New York Times Opinion: How the Interim Speaker Patrick McHenry Could Actually Govern

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Brendan Buck


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In the first nearly 10 months of their majority, Republicans have nominated three different people to serve as speaker of the House, and not one of them currently holds the gavel. Jim Jordan’s defeat at the hands of mainly centrists, following the demise of Steve Scalise and Kevin McCarthy at the hands of conservatives, cements the idea that there may be no person who can unify the Republican conference.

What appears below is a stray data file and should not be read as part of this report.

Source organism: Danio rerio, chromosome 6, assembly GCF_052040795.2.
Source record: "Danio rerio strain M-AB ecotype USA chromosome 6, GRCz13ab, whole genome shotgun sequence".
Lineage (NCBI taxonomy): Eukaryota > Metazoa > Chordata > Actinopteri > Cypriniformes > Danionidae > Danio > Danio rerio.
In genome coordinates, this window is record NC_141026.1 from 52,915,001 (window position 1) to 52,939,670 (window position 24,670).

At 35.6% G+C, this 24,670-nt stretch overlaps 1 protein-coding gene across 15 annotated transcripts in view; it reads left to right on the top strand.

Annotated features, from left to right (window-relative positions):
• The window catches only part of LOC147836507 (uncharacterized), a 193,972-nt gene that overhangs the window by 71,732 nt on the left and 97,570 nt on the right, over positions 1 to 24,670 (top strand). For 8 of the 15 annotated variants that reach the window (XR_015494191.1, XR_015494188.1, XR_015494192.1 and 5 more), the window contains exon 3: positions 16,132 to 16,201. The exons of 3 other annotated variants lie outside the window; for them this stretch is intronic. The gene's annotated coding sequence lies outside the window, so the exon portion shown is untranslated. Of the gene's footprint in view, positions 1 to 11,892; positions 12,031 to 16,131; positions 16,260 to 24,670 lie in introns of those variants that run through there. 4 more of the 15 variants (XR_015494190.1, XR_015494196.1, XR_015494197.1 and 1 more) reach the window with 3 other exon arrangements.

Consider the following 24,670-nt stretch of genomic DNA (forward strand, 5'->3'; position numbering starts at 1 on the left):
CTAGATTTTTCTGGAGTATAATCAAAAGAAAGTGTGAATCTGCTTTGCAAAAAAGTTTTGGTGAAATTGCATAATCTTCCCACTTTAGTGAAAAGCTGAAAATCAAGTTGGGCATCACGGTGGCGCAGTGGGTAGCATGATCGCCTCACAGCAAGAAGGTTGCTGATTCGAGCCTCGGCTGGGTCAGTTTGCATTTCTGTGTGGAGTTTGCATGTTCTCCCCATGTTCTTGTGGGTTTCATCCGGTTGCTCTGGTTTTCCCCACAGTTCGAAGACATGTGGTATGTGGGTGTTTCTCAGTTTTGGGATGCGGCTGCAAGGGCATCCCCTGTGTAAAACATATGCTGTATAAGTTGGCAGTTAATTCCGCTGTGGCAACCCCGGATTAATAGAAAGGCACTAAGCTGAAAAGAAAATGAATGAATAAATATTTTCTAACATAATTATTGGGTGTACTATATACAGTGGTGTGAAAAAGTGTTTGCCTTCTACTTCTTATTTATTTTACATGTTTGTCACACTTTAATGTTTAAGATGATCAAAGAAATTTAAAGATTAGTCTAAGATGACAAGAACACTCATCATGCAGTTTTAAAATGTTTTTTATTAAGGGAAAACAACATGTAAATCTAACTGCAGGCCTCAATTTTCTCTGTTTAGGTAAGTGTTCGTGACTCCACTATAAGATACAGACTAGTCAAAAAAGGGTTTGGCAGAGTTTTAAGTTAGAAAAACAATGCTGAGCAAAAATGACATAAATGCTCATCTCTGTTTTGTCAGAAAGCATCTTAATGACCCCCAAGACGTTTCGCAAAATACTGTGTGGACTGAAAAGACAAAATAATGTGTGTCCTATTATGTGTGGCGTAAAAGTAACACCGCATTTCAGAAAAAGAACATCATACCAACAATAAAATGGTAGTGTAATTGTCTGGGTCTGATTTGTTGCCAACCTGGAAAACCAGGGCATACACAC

In the absence of a speaker, the House of Representatives has gone dormant. No bills have come up for a vote. New pieces of legislation are not being sent to committee for consideration. And while the world is looking to the United States for decisive action, the prospects for electing a new speaker right now are bleak.

House Republicans are left with a choice: continue their interminable ritual of self-sabotage and try to advance yet another nominee to be speaker, or shelve this debate and get to work without one. The second option is not a durable solution, but it is a path forward. The House has the ability to legislate, and it must take it.